Raising Foggy Bottom

Obama’s plan to reinvigorate the State Department is a good one—and he’ll need its help with the bevy of crises we face abroad.

For the past eight years, it's been ignored, bypassed, scorned or even abused. It's been the equivalent of the unwanted stepchild of the federal government. But yesterday, in a scene of a redemption worthy of a Charles Dickens novel, the lonely creature finally stood in the limelight as its virtues were hailed.

Barack Obama's visit to the formerly beleaguered State Department on Thursday to welcome the appointments of Hillary Clinton, Richard Holbrooke and George Mitchell set exactly the right tone, as did his revocation of the Bush administration's ham-handed approach to the war on terror. No, diplomacy won't solve all of America's foreign-policy problems and even playing kissy-face with the mullahs in Tehran wouldn't get Washington very far. But what Obama is doing is something else-righting the balance between diplomacy and military force, much as Defense Secretary Robert Gates has insisted upon, and something that Admiral Mike Mullen also eloquently called for at a recent Nixon Center dinner honoring him. Key leaders in the military are resisting the militarization of foreign policy, and Obama, who called in his inaugural address for America to lead by example, is moving in the right direction.

The selection of George Mitchell as special envoy to the Middle East was a safe choice. Mitchell accomplished, or helped to accomplish, the seemingly impossible in Northern Ireland, where he presided over the "Good Friday" agreements, which ended the armed conflict between Catholics and Protestants. He invoked that experience to argue that the Israelis and Palestinians, too, could reach an accommodation. One difference, however, might be that the conflict in Northern Ireland was an intramural one-a kind of civil war-while the Israelis and Palestinians are divided by ethnicity and religion. But for the United States to opt out of attempting to mediate the conflict, as it largely did over the past eight years, simply allowed animosities to fester. Perhaps the Israeli incursion into the Gaza Strip will set the basis for a new round of peace talks.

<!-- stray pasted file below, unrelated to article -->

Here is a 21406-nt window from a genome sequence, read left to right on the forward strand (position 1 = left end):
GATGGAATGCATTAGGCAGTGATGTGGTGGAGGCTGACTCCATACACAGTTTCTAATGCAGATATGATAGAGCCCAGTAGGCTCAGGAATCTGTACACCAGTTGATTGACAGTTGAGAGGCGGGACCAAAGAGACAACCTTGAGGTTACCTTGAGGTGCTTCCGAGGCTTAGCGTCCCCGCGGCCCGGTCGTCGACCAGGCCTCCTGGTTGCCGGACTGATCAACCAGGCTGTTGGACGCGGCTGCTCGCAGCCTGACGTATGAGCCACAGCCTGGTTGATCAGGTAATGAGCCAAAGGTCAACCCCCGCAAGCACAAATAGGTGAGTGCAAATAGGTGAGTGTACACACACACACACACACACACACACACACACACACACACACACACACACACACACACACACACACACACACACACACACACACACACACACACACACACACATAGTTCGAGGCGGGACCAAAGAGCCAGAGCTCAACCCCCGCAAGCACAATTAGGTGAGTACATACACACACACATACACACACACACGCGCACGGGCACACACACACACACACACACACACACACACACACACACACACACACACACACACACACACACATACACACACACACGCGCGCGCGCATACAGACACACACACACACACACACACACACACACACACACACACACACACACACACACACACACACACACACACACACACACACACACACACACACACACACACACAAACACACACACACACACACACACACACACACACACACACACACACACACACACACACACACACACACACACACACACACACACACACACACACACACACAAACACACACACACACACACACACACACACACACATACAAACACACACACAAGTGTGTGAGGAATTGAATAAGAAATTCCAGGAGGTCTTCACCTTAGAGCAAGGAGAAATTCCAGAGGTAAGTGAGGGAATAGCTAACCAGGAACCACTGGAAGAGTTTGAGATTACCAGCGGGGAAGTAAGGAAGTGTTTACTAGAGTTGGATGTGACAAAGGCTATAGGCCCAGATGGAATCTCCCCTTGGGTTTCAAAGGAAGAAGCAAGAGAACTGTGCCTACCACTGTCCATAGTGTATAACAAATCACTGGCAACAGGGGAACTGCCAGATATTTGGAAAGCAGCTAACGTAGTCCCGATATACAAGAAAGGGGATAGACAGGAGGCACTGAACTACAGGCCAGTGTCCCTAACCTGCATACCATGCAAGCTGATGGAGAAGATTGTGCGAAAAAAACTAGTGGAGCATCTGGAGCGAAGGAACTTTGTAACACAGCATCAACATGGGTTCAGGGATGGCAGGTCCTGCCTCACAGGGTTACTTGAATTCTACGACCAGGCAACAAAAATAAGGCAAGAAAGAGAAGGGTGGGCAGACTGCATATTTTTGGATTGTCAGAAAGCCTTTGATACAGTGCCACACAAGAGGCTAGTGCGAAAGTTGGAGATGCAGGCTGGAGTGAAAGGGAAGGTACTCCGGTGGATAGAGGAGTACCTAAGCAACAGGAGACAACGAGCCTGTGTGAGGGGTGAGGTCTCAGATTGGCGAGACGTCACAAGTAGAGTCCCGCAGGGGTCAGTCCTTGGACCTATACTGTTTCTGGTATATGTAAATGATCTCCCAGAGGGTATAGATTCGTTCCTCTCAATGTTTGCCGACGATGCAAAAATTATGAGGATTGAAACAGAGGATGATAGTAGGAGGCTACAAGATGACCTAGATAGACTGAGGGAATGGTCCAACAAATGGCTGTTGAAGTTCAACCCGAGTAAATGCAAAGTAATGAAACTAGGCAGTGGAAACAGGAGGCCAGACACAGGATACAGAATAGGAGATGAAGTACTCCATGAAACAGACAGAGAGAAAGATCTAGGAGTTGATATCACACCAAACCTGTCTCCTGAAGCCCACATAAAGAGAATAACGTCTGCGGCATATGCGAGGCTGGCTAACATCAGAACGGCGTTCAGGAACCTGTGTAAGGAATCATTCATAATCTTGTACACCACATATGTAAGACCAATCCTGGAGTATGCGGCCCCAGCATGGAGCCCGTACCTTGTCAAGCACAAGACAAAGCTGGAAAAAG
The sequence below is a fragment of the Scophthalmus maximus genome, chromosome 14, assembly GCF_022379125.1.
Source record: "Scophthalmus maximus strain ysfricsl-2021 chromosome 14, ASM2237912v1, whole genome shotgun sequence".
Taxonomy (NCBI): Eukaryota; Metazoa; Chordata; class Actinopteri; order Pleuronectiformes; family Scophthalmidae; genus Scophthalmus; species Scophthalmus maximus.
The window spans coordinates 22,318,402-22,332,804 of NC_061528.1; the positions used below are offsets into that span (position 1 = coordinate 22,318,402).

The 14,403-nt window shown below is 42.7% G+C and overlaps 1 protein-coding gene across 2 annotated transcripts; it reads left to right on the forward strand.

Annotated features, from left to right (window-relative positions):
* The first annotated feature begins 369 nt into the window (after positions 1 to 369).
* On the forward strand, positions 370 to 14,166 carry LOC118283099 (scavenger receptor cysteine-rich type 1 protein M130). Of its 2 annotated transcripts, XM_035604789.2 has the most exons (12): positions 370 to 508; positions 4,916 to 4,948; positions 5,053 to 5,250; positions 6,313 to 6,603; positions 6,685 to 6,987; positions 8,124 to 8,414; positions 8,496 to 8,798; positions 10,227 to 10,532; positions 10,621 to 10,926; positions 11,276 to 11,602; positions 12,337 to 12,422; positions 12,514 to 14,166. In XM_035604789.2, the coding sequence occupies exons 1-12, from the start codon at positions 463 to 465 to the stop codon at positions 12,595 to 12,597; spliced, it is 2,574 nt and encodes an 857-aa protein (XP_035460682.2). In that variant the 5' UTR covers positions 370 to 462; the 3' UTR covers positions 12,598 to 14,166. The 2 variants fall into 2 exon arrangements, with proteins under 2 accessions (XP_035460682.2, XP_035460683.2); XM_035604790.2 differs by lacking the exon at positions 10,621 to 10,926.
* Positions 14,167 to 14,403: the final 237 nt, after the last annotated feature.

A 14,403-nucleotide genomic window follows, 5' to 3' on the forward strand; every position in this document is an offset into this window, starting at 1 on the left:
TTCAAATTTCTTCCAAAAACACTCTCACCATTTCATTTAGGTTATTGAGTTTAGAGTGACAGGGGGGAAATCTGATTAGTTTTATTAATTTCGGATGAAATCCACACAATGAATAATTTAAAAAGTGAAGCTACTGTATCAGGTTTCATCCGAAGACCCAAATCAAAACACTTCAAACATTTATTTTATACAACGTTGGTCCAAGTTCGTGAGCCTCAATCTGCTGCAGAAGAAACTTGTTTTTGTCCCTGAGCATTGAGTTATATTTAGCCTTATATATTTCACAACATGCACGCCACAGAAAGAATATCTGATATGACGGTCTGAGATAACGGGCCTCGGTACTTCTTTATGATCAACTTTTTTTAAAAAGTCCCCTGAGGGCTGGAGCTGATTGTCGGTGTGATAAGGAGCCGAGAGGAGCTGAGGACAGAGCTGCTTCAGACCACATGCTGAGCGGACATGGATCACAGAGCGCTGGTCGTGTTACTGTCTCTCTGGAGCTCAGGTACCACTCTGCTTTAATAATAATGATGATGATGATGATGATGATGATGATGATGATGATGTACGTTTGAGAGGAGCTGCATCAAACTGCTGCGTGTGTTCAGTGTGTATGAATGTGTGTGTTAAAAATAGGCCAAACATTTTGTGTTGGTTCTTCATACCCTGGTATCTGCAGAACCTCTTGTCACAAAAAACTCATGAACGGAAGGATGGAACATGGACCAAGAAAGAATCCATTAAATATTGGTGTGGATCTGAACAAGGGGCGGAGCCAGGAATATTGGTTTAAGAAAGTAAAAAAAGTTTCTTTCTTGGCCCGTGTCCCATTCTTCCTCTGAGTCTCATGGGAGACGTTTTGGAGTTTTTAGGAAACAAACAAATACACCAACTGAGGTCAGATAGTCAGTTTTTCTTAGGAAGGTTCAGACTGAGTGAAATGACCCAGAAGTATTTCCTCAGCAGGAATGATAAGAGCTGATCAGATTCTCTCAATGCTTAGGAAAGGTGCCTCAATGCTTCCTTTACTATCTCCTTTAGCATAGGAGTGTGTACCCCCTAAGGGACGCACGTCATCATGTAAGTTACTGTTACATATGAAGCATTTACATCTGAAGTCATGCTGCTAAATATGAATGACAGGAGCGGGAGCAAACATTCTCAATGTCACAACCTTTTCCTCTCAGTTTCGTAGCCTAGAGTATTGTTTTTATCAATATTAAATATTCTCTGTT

Richard Holbrooke-whose career is increasingly beginning to resemble that of his mentor Averell Harriman, who occupied a dizzying variety of posts in the State Department without ever getting the top job-was back again as special envoy to Pakistan and Afghanistan (but not, significantly, to India). As always, Holbrooke, who is a gifted writer and tenacious infighter, spoke eloquently of the challenges confronting him. He focused on the lamentable state of aid to civilians in Afghanistan and patted Pakistan on the back by observing that it consists of more than the terrorists who have set up sanctuaries in its North-West territory. Particularly apt was his expressed hope that with his old bunkmate John Negroponte from Vietnam in the audience, he hoped that this conflict would turn out better.

Maybe. In the February 12 New York Review of Books, William Dalrymple observes,

In less than eight months, Asif Ali Zardari's new government has effectively lost control of much of the North-West Frontier Province (NWFP) to the Taliban's Pakistani counterparts, a loose confederation of nationalists, Islamists, and angry Pashtun tribesmen under the nominal command of Baitullah Mehsud. Few had very high expectations of Zardari, the notoriously corrupt playboy widower of Benazir Bhutto. Nevertheless, the speed of the collapse that has taken place under his watch has amazed almost all observers.

The extent of the decay of American foreign policy, like the financial collapse, is becoming increasingly apparent. That, of course, hasn't stopped Bush's last defenders from trying to portray Obama as destroying his valiant efforts to halt terrorism. Bush's former-chief speech writer, Marc A. Thiessen, declared Thursday in the Washington Post, "If Obama weakens any of the defenses Bush put in place and terrorists strike our country again, Americans will hold Obama responsible-and the Democratic Party could find itself unelectable for a generation." This is preposterous. By placing limits on the measures government officials can take in handling terrorist suspects, Obama is not limiting the battle against terrorism. On the contrary, he is strengthening the fundamental democratic values of America rather than sullying its image abroad and turning it into an inadvertent recruiting agent for al-Qaeda. One of the ironies of his presidency is that Bush purported to crusade for democracy abroad even as he undermined it at home.

Still, Obama's initial steps are the easy, if overdue, ones. His team of foreign policy advisers, ranging from the very capable Dennis C. Blair, who has a keen understanding of China, to Hillary Clinton, who has liberal-hawk instincts, to James Jones, who is more of a realist, will undoubtedly have its disputes. Obama will also have to juggle between devoting his attention to foreign and domestic crises, though the economic one is both. Then there are the restive Democrats and the bruised Republicans in Congress. There are more than enough ingredients for another failed presidency. But if Obama can successfully reorient America, he will set it moving on a new and revolutionary road.

 

Jacob Heilbrunn is a senior editor at The National Interest.